Semi-Daily Journal Archive

The Blogspot archive of the weblog of J. Bradford DeLong, Professor of Economics and Chair of the PEIS major at U.C. Berkeley, a Research Associate of the National Bureau of Economic Research, and former Deputy Assistant Secretary of the U.S. Treasury.

Sunday, January 15, 2006

National Review Celebrates Martin Luther King Day!

I recommend the archives of National Review: a gift that keeps on giving:

As part of National Review's celebration of Martin Luther King day, we present William F. Buckley, from the February 22, 1956 issue:

On February 6, Miss Autherine J. Lucy went to class at the University of Alabama, which admitted her by the order of a federal court. When she left the building she was assaulted by a mob.... It was the culmination of a weekend of demonstrations against the admission of a Negro.... [T]he nation cannot get away with feigning surprie at the fact that there was a demonstration by students, nor even that the demonstration became ugly and uncontrolled. For in defiance of constitutional practice, with a total disregard of custom and tradition, the Supreme Court a year ago illegalized a whole set of deeply-rooted folkways and mores.... The incident involving Miss Lucy is only one of many such incidents whose occurrence we had better get used to if we intend to enforce the Supreme Court's decision at bayonet point... the consequences of exacting of a whole region of our country compliance with a law that in the opinion of Southerners unsettles the basis of their society. The Supreme Court elected to tamper with organic growth. It must, under the circumstances, accept the fatherhood of social deformity.

We continue with a little historical background on Birmingham, Alabama:

Birmingham, Alabama - Civil Rights: The Alabama Christian Movement for Human Rights (ACMHR) filed petitions for integrated public facilities and an integrated downtown business community, city officials refused their demands.... [T]he ACMHR... invited Martin Luther King Jr.... selective buying campaigns to protest segregation of downtown businesses; planned demonstrations to protest the city's refusal to fully integrate; and followed the legal tactics of the National Association for the Advancement of Colored People (NAACP). When thousands of children participated in a march for integration, Police Commissioner Eugene "Bull" Connor ordered the use of fire hoses and dogs to drive back the youthful demonstrators. Across the country, television stations fanned images of firefighters attacking citizens with powerful hoses and police carting children away in paddy wagons. This police riot in Birmingham drew national attention.... After being arrested during the demonstrations, King wrote his famous "Letter from a Birmingham Jail"...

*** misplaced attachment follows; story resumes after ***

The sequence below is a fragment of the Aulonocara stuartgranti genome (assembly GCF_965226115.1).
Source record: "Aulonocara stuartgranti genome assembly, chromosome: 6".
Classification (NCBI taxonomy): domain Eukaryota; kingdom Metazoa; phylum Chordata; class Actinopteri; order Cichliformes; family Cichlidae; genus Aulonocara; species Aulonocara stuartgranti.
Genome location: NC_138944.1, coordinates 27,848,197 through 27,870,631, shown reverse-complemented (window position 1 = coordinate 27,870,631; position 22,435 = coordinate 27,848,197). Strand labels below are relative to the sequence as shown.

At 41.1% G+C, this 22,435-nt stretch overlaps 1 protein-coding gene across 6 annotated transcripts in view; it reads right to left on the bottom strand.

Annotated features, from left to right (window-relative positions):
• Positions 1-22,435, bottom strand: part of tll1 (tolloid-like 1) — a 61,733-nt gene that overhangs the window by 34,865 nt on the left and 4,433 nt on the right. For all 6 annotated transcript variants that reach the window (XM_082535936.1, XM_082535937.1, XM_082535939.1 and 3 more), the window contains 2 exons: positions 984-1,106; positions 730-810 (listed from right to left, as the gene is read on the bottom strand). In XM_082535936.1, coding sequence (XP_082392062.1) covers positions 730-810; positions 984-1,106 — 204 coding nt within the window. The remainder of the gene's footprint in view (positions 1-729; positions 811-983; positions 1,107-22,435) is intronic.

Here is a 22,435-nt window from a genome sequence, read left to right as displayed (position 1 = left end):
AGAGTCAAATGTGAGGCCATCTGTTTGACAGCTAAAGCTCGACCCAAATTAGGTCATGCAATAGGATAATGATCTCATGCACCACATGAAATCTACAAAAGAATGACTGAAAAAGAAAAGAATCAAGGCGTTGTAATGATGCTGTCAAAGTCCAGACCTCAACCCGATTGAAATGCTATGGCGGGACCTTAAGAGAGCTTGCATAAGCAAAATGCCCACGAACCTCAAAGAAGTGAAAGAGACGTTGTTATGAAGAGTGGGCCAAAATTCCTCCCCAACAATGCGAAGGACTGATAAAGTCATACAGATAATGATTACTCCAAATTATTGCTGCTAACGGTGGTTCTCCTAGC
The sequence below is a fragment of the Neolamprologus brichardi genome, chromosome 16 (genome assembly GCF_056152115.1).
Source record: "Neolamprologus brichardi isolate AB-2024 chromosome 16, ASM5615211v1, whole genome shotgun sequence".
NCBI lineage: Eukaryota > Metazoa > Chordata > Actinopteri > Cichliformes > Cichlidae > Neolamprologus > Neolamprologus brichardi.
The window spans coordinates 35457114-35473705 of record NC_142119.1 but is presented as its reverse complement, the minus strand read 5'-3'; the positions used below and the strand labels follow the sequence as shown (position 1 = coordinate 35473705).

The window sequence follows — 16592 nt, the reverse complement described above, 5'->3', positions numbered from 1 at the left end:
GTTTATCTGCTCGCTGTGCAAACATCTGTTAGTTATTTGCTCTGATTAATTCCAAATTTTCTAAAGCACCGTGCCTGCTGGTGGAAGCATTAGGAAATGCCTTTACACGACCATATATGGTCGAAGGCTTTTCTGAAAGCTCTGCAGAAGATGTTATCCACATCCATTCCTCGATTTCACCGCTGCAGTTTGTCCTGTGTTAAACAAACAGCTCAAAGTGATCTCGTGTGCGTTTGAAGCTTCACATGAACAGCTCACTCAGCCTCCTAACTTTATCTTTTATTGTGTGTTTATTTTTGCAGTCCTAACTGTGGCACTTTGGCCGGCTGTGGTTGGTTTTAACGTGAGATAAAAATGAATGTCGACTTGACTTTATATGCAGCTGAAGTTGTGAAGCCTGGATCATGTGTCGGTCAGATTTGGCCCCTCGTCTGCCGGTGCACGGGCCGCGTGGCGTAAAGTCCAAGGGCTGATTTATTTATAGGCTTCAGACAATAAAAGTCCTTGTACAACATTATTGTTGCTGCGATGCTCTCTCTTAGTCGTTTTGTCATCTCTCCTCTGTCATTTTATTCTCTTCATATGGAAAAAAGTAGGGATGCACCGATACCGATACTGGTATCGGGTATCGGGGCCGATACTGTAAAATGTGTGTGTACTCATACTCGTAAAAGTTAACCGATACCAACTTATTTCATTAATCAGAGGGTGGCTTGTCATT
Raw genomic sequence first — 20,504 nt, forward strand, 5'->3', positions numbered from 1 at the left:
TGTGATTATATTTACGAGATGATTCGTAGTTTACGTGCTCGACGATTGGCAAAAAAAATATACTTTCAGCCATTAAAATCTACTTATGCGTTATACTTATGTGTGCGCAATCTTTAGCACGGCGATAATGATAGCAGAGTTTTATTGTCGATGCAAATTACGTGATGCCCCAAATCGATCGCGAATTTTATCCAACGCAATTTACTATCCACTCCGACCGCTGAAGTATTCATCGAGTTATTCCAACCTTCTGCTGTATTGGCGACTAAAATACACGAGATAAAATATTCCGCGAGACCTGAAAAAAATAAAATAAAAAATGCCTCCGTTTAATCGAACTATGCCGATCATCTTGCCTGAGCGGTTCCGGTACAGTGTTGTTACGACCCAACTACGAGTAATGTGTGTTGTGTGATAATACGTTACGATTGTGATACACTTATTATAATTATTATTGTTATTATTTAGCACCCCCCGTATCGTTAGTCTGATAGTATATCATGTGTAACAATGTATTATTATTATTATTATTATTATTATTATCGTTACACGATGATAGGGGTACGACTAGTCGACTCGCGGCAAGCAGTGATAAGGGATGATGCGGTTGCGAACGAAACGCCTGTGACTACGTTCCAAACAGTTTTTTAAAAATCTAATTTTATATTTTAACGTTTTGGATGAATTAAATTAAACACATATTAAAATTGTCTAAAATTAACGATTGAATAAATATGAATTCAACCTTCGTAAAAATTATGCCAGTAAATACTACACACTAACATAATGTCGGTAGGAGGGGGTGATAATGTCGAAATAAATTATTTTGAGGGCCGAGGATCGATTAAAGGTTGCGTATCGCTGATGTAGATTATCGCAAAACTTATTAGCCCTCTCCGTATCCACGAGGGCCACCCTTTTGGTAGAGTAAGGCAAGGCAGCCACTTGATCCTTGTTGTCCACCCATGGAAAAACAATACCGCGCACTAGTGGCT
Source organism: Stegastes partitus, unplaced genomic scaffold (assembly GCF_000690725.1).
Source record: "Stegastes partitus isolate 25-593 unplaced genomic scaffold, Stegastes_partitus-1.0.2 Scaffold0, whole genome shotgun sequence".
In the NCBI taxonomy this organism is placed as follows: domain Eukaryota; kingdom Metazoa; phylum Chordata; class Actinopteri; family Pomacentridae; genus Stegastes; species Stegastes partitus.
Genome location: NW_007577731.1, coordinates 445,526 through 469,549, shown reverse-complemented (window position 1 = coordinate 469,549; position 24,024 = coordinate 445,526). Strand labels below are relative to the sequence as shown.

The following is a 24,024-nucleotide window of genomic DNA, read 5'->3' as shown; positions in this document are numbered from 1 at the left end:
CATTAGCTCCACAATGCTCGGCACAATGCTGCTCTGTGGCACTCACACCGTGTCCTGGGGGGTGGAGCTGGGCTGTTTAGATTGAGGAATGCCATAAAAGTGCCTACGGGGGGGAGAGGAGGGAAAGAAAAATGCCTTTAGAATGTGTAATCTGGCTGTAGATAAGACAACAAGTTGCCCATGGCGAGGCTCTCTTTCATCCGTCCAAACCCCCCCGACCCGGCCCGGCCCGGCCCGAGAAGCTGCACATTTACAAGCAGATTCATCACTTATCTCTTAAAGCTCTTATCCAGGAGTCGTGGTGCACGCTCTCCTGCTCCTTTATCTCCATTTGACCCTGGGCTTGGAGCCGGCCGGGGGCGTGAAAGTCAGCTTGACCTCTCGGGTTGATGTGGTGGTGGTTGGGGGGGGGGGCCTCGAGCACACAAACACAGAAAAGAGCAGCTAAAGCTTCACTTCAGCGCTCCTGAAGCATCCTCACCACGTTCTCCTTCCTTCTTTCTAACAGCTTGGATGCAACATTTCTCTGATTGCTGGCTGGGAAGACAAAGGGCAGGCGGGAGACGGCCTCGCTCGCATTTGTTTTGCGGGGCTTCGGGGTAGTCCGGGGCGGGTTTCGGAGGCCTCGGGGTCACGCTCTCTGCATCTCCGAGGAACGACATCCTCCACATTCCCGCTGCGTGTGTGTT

And we complete National Review's celebration of Martin Luther King day by turning the microphone over to L. Brent Bozell, from the June 4, 1963 issue:

The... governor of Alabama, acting for his state, filed a suit in the United States Supreme Court that asked... whether the educated citizens of the Kennedy Administration are concerned with discharging this special responsibility [to uphold the law] or merely with gassing about it.... [D]id the President act within his authority in sending federal troops to Alabama in the wake of the Birmingham riots?.... Alabama's principal contention... is that the Act of Congress under which the President dispatched the troops is unconstitutional... that the 14th amendment... is "null and void"... that the President's actions did not comply with [the act's] conditions....

The statute... a law the Reconstruction Congress enacted in 1871.... [T]he President can send in troops... only when... there must be some "domestic violence" or "insurrection," and let us agree that condition was met b the Negro rioters.... [T]he domestic violence must be the cause... [of] a denial of equal protection... [or] obstruction of federal laws. Now: how in Heaven's name--granted they created a certain amount of havoc--can the Negro riots be said to have caused either of those consequences? Finally, assuming it is a violence-inspired enail of equal protection... the local authorities must have shown themselves either unable or unwilling to deal with the situation. Yet the authorities in Birmingham [police chief "Bull" Connor and Governor George Wallace] apparently did have the matter under control before Kennedy pushed the button....

[T]he legality of the 14th amendment.... The argument that it was improperly ratified is historically irrefragable....

It is undoubtedly too much to hope that Alabama will win her case: the President's cavalier action is not likely to raise many eyebrows on a Court that handed down those sit-in decisions. But... Alabama's lawyers can help but the public straight on who is and who isn't concerned these das with working otu the nation's terrible racial problem within the framework of law.


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